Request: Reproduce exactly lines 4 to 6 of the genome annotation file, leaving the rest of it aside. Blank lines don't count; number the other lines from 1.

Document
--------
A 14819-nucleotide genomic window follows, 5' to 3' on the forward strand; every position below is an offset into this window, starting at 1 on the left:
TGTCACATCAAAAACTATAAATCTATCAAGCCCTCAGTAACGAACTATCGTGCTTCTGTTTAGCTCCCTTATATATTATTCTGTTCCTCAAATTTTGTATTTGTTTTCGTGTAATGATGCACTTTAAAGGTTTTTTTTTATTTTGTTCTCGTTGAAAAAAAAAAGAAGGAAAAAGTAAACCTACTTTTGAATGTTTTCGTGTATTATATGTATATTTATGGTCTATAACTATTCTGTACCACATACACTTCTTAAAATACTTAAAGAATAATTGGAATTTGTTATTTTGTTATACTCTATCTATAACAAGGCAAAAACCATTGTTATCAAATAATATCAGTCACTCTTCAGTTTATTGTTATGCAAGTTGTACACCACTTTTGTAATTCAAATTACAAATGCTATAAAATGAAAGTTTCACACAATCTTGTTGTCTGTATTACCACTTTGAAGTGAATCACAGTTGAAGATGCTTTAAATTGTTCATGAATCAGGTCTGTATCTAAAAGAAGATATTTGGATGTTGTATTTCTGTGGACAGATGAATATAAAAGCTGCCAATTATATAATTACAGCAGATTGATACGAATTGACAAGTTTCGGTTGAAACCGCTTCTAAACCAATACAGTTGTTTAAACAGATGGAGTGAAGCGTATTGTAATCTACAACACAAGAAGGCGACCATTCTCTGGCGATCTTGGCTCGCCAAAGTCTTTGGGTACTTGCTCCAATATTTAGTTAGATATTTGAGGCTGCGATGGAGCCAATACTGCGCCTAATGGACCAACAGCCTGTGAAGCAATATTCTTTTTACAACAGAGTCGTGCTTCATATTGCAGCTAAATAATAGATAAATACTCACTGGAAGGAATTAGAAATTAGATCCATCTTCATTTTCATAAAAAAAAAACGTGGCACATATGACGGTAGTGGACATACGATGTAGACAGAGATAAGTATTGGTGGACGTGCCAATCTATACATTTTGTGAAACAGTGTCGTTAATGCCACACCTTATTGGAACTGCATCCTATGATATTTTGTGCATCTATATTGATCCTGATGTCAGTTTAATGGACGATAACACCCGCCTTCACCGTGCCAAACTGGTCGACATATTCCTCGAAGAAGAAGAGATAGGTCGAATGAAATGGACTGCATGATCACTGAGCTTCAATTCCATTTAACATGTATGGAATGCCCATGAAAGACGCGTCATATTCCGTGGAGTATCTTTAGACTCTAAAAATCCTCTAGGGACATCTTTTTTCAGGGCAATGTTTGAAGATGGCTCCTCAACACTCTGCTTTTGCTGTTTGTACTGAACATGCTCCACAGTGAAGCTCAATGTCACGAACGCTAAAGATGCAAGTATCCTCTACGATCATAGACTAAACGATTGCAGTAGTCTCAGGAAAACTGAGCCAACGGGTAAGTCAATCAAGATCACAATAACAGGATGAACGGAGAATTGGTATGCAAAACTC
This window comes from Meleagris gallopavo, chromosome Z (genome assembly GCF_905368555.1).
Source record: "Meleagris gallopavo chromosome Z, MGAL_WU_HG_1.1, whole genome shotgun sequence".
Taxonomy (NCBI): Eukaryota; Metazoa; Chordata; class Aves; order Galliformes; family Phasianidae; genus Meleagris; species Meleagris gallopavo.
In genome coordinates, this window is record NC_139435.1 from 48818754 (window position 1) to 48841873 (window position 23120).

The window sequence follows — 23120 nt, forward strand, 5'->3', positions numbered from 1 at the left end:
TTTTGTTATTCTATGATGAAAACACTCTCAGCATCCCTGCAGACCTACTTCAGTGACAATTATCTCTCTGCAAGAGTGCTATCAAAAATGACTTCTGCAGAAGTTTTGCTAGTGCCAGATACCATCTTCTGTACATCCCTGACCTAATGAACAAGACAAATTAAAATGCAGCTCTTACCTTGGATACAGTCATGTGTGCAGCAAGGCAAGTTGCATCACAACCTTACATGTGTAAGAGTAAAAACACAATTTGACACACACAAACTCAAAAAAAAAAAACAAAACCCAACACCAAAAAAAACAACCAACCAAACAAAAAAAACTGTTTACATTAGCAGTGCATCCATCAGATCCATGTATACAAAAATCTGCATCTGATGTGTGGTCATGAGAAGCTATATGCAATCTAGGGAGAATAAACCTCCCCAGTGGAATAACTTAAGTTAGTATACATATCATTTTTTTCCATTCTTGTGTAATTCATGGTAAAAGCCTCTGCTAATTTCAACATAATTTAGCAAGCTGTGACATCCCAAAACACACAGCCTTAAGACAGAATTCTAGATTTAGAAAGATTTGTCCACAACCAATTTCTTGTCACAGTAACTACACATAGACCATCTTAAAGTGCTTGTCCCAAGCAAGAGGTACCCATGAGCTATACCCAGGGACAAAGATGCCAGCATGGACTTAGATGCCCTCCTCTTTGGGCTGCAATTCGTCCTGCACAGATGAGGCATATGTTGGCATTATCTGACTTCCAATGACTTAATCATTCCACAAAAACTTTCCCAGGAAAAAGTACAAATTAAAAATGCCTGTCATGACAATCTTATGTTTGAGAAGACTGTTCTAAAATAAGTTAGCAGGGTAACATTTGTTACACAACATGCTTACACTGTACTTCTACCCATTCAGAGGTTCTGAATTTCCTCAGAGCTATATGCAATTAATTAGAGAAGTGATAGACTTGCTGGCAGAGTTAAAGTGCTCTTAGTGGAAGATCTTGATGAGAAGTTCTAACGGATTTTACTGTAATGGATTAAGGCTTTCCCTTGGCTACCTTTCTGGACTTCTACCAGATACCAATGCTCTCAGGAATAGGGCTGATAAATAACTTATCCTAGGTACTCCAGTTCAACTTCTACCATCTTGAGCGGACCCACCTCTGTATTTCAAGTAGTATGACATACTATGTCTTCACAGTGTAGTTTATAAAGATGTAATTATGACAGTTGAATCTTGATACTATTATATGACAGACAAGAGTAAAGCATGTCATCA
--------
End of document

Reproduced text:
Source record: "Meleagris gallopavo chromosome Z, MGAL_WU_HG_1.1, whole genome shotgun sequence".
Taxonomy (NCBI): Eukaryota; Metazoa; Chordata; class Aves; order Galliformes; family Phasianidae; genus Meleagris; species Meleagris gallopavo.
In genome coordinates, this window is record NC_139435.1 from 48818754 (window position 1) to 48841873 (window position 23120).